At the end of the day, Tkachuk will be a Senator next season and for seasons to come but it’s pretty likely this deal isn’t done until the calendar flips to September. Patience is going to be key.
On Not Understanding Sports Fandom
Anyone who has been on hockey Twitter for five seconds over the past few weeks will have seen a strange array of people clamouring for Canadians to jump on the Montreal bandwagon and cheer for the Habs, as “Canada’s Team”. Some of these people, even ones who are paid to talk about hockey for a living, are showing an interesting level of misunderstanding with how sports fandom works.
Can you imagine a Penguins fan jumping on the Flyers bandwagon if they made the finals, just because they’re from the same state? Do you think Panthers fans were hoping Tampa Bay would bring the Stanley Cup back to Florida? Can you picture a Rangers fan sitting on their couch, donning the Islanders orange and blue, hoping they’d take down the defending champs? No, it’s just not a thing.
I’m not one to gate keep how people cheer for their favourite team. I’m not about to judge you if you were one of the small minority of Sens fans who wanted to see the Habs beat the Lightning. But it is absolutely hilarious to me that we go through this same storyline, year after year, about “Canada’s Team” and how once there’s one left standing, that’s the one all Canadians should cheer for simply because that team happens to be located in the country we call home.
When the Ottawa Senators are the last team standing, whenever that may be, I won’t expect anyone but Sens fans to cheer for them. I will welcome bandwagoners with open arms, but the only time you’ll see me tweeting about Ottawa being “Canada’s Team” will be through posts dripping with sarcasm, poking fun at those who think this is a thing.
On Ice Cream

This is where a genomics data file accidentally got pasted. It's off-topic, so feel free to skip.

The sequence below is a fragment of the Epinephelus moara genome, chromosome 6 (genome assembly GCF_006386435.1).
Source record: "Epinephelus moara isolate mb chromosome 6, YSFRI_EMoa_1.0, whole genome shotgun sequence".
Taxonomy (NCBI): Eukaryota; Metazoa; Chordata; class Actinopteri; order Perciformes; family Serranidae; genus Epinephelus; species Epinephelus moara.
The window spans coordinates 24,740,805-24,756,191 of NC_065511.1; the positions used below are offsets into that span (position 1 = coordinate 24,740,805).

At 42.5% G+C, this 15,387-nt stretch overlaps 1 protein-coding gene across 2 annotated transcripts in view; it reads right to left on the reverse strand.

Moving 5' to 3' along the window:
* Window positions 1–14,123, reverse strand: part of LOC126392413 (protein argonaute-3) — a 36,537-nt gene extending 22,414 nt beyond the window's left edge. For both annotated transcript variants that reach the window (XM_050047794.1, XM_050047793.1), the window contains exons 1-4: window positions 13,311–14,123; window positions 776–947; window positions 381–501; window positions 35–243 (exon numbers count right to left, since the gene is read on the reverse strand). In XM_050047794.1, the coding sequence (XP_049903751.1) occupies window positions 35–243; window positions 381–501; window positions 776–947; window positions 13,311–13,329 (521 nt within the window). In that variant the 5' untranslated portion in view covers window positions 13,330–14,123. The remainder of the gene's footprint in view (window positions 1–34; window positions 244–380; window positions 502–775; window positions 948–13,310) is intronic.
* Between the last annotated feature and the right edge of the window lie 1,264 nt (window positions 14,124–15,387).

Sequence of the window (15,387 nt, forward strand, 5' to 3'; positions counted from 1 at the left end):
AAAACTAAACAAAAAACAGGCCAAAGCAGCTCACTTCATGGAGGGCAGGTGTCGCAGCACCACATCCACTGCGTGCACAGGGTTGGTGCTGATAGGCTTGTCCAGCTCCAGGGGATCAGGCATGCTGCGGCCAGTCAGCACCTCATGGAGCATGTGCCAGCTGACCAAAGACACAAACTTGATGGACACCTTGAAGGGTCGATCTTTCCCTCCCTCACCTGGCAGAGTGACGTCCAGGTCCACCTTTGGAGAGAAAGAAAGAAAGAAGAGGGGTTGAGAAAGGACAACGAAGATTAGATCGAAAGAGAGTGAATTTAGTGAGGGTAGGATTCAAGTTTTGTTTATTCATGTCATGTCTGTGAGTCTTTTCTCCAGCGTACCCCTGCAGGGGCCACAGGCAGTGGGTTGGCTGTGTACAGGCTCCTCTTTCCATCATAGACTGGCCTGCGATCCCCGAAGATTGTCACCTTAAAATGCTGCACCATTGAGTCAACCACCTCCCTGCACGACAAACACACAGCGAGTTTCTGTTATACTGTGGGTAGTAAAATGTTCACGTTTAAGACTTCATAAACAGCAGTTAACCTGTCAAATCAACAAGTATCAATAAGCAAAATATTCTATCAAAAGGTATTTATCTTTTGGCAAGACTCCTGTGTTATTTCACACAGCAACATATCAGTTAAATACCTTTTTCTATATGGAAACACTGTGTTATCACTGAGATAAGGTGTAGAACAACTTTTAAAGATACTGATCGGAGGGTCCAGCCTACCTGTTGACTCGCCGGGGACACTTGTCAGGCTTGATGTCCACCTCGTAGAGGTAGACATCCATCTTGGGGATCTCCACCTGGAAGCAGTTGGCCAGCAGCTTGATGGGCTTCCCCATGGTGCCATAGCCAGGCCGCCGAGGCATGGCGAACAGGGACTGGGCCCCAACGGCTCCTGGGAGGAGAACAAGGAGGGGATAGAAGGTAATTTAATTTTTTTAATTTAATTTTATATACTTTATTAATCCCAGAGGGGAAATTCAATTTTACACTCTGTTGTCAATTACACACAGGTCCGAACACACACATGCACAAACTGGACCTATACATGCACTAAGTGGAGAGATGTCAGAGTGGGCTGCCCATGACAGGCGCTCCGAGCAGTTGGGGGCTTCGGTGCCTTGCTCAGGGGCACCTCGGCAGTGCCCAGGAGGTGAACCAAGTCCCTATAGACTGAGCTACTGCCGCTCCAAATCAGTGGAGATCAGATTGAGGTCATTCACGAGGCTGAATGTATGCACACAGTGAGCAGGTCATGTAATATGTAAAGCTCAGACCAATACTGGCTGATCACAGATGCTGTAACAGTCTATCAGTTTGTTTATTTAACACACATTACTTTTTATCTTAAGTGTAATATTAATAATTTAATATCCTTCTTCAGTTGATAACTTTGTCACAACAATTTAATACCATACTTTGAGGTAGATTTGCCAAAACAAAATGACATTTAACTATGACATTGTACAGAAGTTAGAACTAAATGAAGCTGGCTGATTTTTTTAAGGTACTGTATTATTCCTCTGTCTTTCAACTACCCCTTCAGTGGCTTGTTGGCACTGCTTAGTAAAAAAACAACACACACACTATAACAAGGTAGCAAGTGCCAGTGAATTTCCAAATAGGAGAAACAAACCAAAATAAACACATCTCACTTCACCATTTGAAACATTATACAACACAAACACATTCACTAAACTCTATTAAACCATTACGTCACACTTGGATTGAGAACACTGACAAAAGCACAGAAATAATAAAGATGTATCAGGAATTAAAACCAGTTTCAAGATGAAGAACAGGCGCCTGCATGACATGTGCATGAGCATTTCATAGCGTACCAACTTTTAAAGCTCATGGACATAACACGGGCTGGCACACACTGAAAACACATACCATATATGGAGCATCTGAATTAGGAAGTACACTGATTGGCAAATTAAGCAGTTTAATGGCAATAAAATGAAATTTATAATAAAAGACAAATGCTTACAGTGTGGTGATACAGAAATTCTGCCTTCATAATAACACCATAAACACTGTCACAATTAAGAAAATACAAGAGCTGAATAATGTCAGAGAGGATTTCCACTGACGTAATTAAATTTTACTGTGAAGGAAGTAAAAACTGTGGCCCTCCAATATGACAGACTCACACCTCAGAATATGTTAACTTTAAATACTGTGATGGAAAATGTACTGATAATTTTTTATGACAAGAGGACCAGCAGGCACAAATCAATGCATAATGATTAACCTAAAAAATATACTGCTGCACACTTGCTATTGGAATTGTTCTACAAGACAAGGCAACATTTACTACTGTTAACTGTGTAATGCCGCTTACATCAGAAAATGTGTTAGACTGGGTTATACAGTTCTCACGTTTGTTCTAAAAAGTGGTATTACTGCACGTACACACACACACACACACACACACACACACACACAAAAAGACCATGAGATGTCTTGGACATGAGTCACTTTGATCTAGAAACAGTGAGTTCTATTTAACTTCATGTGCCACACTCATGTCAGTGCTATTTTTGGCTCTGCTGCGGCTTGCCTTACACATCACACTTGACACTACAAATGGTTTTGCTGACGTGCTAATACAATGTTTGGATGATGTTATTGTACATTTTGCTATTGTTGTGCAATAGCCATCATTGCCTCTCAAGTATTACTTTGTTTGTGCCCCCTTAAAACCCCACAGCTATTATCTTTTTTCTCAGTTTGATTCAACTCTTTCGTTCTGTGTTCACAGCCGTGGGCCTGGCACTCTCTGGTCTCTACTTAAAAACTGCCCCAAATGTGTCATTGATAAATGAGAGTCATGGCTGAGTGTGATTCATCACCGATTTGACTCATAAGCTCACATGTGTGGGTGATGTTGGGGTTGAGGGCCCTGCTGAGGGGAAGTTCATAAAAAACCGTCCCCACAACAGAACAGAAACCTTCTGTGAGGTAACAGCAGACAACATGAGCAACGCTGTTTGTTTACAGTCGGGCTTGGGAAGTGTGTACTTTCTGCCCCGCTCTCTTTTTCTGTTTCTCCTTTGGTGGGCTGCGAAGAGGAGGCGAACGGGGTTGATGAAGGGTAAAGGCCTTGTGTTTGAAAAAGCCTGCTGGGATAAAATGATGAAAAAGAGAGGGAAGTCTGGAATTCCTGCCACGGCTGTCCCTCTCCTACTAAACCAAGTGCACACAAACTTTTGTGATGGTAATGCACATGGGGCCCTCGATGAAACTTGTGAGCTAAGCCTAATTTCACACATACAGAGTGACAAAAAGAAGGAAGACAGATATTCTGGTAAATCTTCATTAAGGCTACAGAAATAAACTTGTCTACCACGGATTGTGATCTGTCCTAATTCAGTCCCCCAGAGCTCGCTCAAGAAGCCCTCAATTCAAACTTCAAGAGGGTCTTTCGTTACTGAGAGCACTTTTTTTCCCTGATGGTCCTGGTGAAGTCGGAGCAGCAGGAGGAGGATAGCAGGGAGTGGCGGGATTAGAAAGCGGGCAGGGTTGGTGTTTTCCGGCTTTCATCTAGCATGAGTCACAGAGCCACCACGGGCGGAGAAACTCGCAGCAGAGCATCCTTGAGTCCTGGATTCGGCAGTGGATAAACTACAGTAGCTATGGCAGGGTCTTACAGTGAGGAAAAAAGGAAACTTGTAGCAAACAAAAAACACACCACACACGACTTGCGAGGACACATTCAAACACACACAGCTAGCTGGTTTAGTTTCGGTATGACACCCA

On ice cream? Yeah, I know.
You come here for the hard hitting Sens thoughts and this couldn’t be more important. You, like me, are up nights thinking, wondering, guessing which Sens player aligns with which ice cream flavour. Luckily, I have the definitive answers for you.
Tim Stützle - The future superstar is obviously bubblegum ice cream. He’s young, he’s fun, he’s sweet.
Evgeni Dadonov - Dadonov is very clearly vanilla. People look at his first season in Ottawa and think nothing of it, when realistically he was a lot better than he was given credit for.
Nick Paul - This is our chocolate ice cream man. He’s ol’ reliable, you can’t go wrong with a bowl of chocolate.
Josh Norris - Mint chip? Mint chip. In his rookie season he produced offensively while matching up against some of the North Division’s top players. He’s a great, balanced combination just like mint chip ice cream.
Drake Batherson - I had to outsource this one to Brandon, who was quick to tell me Batherson is coconut ice cream. He’s new, he’s up and coming, but he’s darn good.
Connor Brown - The red head is clearly strawberry. It’s not just for his locks, but also because you tend to forget how good he is and then you have a bite and you’re like oh heck ya.
Shane Pinto - He’s red bean because... beans.
Austin Watson - A pralines and cream, lean, mean, hitting machine.
Brady Tkachuk - Cookies and cream, it’s simple. He’s got some crunch with a sweet, fun personality.
Chris Tierney - Tierney is Neapolitan. He’s there, he exists.
Alex Formenton - Butterscotch ripple is the choice here because his speed makes waves.
Colin White - He’s a full on ice cream sundae because he needs just a little help being awesome but when he’s got the right toppings, he’s solid.
Thomas Chabot - Peanut butter chocolate, easy, because he’s the best.
Erik Brännström - Another Brandon special, the Brännchise is cheesecake ice cream because he’s awesome but doesn’t get respect because he’s not a traditional flavour.
Victor Mete - Our final Brandon addition, Mete is black cherry because he’s criminally underrated.
Artem Zub - Zub is pistachio because he’s excellent but not enough people talk about it.
Nikita Zaitsev - Here’s your tiger tail. Only like three people think he’s good but he’s actually quite the opposite.
Josh Brown - Brown is Green Tea ice cream simply because he’s fine but I’d almost never pick him.
Matt Murray - Well, it’s been a rocky road so far so...
Filip Gustavsson - Gus is heavenly hash because he’s arguably better than rocky road but people just aren’t willing to admit it quite yet because of rocky road’s reputation.